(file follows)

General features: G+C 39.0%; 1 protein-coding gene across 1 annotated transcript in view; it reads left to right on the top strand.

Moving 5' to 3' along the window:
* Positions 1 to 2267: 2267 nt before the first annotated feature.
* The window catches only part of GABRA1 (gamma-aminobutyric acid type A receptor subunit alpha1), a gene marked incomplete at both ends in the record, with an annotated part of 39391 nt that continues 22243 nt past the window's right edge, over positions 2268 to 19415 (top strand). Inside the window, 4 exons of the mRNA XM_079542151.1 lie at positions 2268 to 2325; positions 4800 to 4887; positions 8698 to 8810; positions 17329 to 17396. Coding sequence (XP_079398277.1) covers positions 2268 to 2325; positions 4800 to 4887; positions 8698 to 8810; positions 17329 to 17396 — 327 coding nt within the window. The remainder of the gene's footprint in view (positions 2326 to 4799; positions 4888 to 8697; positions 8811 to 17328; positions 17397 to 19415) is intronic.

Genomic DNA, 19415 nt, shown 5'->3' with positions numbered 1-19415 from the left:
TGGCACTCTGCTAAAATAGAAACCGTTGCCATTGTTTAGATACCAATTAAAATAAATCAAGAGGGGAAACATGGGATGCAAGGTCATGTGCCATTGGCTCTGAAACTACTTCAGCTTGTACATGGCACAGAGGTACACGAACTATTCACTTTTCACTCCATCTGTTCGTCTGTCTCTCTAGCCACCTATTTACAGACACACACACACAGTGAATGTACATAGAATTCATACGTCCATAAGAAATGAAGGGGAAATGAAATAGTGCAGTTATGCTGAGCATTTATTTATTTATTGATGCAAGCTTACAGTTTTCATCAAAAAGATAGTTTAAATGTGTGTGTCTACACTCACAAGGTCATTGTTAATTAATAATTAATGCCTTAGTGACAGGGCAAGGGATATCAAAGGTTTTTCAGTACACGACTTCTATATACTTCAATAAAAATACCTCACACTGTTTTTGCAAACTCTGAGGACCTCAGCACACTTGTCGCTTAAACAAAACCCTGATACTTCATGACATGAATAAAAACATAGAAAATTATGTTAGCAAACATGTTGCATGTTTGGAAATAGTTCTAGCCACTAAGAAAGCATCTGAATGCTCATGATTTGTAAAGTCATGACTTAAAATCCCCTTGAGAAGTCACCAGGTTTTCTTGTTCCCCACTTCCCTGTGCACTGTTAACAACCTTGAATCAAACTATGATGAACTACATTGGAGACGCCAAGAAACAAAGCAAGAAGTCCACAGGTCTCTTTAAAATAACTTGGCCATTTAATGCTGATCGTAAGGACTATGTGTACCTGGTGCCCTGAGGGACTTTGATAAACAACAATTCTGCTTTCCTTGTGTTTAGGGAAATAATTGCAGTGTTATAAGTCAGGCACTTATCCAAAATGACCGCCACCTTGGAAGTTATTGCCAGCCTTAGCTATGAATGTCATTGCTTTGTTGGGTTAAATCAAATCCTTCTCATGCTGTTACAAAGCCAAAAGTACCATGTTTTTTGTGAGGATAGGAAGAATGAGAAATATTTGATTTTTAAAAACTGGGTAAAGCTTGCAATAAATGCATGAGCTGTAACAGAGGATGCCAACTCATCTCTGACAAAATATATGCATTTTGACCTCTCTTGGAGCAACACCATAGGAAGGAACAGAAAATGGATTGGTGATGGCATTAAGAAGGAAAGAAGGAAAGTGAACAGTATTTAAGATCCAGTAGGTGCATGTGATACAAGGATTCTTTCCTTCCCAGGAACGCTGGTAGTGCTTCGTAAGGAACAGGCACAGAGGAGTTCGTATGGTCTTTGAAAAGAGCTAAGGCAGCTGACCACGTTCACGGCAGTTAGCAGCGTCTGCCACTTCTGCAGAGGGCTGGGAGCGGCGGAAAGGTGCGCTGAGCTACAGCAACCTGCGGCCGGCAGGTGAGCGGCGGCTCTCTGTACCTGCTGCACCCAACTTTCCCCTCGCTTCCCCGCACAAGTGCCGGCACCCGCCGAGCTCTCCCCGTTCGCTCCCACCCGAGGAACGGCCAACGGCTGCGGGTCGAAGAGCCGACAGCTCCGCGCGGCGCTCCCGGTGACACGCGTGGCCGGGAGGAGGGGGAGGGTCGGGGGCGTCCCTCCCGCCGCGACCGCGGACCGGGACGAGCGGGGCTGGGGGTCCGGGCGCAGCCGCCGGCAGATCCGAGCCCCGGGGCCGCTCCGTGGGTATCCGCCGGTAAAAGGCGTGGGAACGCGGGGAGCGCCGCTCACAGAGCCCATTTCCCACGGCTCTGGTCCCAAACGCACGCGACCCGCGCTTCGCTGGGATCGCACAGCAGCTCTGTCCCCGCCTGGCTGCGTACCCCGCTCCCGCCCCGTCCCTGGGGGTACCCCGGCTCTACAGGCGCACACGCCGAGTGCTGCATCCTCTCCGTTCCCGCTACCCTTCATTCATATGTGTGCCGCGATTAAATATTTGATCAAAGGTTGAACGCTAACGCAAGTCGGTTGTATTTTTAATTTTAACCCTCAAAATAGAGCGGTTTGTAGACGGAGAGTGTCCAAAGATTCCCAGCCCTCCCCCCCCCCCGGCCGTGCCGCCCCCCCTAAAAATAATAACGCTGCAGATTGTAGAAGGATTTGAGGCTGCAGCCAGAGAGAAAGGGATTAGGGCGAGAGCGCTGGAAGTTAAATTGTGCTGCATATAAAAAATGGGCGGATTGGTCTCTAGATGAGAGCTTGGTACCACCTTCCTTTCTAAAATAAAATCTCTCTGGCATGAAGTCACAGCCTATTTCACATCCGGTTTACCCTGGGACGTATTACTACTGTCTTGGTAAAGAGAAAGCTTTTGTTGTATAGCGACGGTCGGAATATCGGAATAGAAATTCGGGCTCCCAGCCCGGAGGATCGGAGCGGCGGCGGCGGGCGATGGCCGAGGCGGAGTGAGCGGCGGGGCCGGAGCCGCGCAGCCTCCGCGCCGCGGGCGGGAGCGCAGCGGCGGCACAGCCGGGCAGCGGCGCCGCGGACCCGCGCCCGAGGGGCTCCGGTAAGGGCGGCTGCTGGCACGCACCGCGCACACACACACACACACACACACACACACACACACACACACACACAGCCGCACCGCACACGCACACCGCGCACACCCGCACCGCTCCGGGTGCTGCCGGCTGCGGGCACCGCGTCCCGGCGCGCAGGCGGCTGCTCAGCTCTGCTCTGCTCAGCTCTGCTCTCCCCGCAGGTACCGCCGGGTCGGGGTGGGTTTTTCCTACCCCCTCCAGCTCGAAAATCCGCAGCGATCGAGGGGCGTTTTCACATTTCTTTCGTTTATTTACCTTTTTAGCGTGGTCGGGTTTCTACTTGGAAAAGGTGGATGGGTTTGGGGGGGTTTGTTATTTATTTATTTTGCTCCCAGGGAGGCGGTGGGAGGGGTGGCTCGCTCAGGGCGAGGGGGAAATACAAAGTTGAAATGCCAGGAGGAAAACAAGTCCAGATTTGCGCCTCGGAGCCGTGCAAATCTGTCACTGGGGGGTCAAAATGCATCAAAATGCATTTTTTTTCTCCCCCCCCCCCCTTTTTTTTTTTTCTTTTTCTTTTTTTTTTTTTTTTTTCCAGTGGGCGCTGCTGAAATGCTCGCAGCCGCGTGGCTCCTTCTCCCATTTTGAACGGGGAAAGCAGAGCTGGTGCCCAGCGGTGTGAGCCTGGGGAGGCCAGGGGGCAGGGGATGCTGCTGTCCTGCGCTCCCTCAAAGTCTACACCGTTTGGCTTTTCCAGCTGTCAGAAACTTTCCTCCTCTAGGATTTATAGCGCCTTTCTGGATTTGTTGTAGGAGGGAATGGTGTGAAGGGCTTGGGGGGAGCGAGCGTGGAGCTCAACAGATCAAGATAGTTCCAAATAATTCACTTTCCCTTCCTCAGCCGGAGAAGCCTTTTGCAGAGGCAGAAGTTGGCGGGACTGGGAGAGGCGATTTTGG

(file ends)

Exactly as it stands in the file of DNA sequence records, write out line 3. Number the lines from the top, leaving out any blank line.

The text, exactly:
* Positions 1 to 2267: 2267 nt before the first annotated feature.